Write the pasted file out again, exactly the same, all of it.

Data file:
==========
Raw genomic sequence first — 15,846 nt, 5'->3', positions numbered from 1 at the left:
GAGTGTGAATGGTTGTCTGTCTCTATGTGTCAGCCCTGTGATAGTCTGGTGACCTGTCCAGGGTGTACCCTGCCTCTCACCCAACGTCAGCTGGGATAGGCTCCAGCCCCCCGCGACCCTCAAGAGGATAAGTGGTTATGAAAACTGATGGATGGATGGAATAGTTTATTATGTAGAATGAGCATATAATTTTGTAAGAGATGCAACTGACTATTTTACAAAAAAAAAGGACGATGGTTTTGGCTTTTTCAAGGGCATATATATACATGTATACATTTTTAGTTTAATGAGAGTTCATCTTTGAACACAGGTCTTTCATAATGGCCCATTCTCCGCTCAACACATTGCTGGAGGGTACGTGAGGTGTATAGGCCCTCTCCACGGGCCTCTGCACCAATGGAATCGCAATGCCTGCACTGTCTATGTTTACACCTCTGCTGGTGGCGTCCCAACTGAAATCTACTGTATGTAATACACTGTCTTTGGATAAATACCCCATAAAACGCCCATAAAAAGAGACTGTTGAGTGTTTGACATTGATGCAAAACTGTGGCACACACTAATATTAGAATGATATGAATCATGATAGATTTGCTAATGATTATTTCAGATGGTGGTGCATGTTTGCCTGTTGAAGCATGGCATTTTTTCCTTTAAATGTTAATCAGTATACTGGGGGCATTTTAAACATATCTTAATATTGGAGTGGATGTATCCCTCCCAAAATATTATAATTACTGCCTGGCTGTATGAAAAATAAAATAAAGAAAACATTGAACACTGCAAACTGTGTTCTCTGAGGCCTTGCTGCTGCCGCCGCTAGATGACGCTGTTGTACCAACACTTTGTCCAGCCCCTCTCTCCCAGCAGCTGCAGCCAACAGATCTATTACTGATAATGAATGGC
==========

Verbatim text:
Raw genomic sequence first — 15,846 nt, 5'->3', positions numbered from 1 at the left:
GAGTGTGAATGGTTGTCTGTCTCTATGTGTCAGCCCTGTGATAGTCTGGTGACCTGTCCAGGGTGTACCCTGCCTCTCACCCAACGTCAGCTGGGATAGGCTCCAGCCCCCCGCGACCCTCAAGAGGATAAGTGGTTATGAAAACTGATGGATGGATGGAATAGTTTATTATGTAGAATGAGCATATAATTTTGTAAGAGATGCAACTGACTATTTTACAAAAAAAAAGGACGATGGTTTTGGCTTTTTCAAGGGCATATATATACATGTATACATTTTTAGTTTAATGAGAGTTCATCTTTGAACACAGGTCTTTCATAATGGCCCATTCTCCGCTCAACACATTGCTGGAGGGTACGTGAGGTGTATAGGCCCTCTCCACGGGCCTCTGCACCAATGGAATCGCAATGCCTGCACTGTCTATGTTTACACCTCTGCTGGTGGCGTCCCAACTGAAATCTACTGTATGTAATACACTGTCTTTGGATAAATACCCCATAAAACGCCCATAAAAAGAGACTGTTGAGTGTTTGACATTGATGCAAAACTGTGGCACACACTAATATTAGAATGATATGAATCATGATAGATTTGCTAATGATTATTTCAGATGGTGGTGCATGTTTGCCTGTTGAAGCATGGCATTTTTTCCTTTAAATGTTAATCAGTATACTGGGGGCATTTTAAACATATCTTAATATTGGAGTGGATGTATCCCTCCCAAAATATTATAATTACTGCCTGGCTGTATGAAAAATAAAATAAAGAAAACATTGAACACTGCAAACTGTGTTCTCTGAGGCCTTGCTGCTGCCGCCGCTAGATGACGCTGTTGTACCAACACTTTGTCCAGCCCCTCTCTCCCAGCAGCTGCAGCCAACAGATCTATTACTGATAATGAATGGC